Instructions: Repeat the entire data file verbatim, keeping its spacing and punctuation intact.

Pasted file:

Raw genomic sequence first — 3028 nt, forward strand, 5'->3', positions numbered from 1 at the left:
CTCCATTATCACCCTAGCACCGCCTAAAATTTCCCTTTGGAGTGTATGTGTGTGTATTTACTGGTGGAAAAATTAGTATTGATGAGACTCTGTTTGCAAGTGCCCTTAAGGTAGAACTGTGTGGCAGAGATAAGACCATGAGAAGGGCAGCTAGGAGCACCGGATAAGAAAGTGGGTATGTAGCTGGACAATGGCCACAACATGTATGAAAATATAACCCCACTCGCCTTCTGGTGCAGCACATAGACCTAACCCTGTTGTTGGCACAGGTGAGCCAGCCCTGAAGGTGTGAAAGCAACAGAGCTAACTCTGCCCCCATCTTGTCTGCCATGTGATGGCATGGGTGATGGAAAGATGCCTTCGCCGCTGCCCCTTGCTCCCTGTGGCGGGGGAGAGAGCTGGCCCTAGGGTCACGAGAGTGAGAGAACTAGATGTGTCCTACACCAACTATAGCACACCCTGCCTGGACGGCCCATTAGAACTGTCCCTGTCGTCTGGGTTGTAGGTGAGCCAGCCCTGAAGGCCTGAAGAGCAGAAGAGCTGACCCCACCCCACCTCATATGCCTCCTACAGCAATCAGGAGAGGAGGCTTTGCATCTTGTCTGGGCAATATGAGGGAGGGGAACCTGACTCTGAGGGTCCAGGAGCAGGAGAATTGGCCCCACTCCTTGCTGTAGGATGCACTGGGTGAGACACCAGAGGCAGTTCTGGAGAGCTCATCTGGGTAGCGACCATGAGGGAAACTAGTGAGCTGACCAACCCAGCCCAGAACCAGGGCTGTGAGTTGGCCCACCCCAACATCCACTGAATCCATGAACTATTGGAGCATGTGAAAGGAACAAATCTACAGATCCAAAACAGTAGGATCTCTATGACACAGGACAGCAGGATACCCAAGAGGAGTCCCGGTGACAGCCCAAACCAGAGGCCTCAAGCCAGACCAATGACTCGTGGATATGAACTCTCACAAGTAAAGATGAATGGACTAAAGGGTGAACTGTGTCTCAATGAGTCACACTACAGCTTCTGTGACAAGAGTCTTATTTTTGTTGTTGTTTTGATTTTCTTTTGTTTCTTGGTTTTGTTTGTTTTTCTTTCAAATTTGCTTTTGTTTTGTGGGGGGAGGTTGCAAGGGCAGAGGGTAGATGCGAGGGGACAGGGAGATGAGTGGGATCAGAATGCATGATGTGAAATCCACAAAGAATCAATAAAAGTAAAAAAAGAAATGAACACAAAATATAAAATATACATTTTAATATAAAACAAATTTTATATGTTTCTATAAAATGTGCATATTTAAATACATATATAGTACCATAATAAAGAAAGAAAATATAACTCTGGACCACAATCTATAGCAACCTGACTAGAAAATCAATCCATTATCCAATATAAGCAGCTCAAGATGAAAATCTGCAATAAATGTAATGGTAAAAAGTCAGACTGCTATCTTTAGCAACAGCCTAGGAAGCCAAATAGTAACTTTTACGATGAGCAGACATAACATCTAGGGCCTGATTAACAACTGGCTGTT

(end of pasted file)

Raw genomic sequence first — 3028 nt, forward strand, 5'->3', positions numbered from 1 at the left:
CTCCATTATCACCCTAGCACCGCCTAAAATTTCCCTTTGGAGTGTATGTGTGTGTATTTACTGGTGGAAAAATTAGTATTGATGAGACTCTGTTTGCAAGTGCCCTTAAGGTAGAACTGTGTGGCAGAGATAAGACCATGAGAAGGGCAGCTAGGAGCACCGGATAAGAAAGTGGGTATGTAGCTGGACAATGGCCACAACATGTATGAAAATATAACCCCACTCGCCTTCTGGTGCAGCACATAGACCTAACCCTGTTGTTGGCACAGGTGAGCCAGCCCTGAAGGTGTGAAAGCAACAGAGCTAACTCTGCCCCCATCTTGTCTGCCATGTGATGGCATGGGTGATGGAAAGATGCCTTCGCCGCTGCCCCTTGCTCCCTGTGGCGGGGGAGAGAGCTGGCCCTAGGGTCACGAGAGTGAGAGAACTAGATGTGTCCTACACCAACTATAGCACACCCTGCCTGGACGGCCCATTAGAACTGTCCCTGTCGTCTGGGTTGTAGGTGAGCCAGCCCTGAAGGCCTGAAGAGCAGAAGAGCTGACCCCACCCCACCTCATATGCCTCCTACAGCAATCAGGAGAGGAGGCTTTGCATCTTGTCTGGGCAATATGAGGGAGGGGAACCTGACTCTGAGGGTCCAGGAGCAGGAGAATTGGCCCCACTCCTTGCTGTAGGATGCACTGGGTGAGACACCAGAGGCAGTTCTGGAGAGCTCATCTGGGTAGCGACCATGAGGGAAACTAGTGAGCTGACCAACCCAGCCCAGAACCAGGGCTGTGAGTTGGCCCACCCCAACATCCACTGAATCCATGAACTATTGGAGCATGTGAAAGGAACAAATCTACAGATCCAAAACAGTAGGATCTCTATGACACAGGACAGCAGGATACCCAAGAGGAGTCCCGGTGACAGCCCAAACCAGAGGCCTCAAGCCAGACCAATGACTCGTGGATATGAACTCTCACAAGTAAAGATGAATGGACTAAAGGGTGAACTGTGTCTCAATGAGTCACACTACAGCTTCTGTGACAAGAGTCTTATTTTTGTTGTTGTTTTGATTTTCTTTTGTTTCTTGGTTTTGTTTGTTTTTCTTTCAAATTTGCTTTTGTTTTGTGGGGGGAGGTTGCAAGGGCAGAGGGTAGATGCGAGGGGACAGGGAGATGAGTGGGATCAGAATGCATGATGTGAAATCCACAAAGAATCAATAAAAGTAAAAAAAGAAATGAACACAAAATATAAAATATACATTTTAATATAAAACAAATTTTATATGTTTCTATAAAATGTGCATATTTAAATACATATATAGTACCATAATAAAGAAAGAAAATATAACTCTGGACCACAATCTATAGCAACCTGACTAGAAAATCAATCCATTATCCAATATAAGCAGCTCAAGATGAAAATCTGCAATAAATGTAATGGTAAAAAGTCAGACTGCTATCTTTAGCAACAGCCTAGGAAGCCAAATAGTAACTTTTACGATGAGCAGACATAACATCTAGGGCCTGATTAACAACTGGCTGTT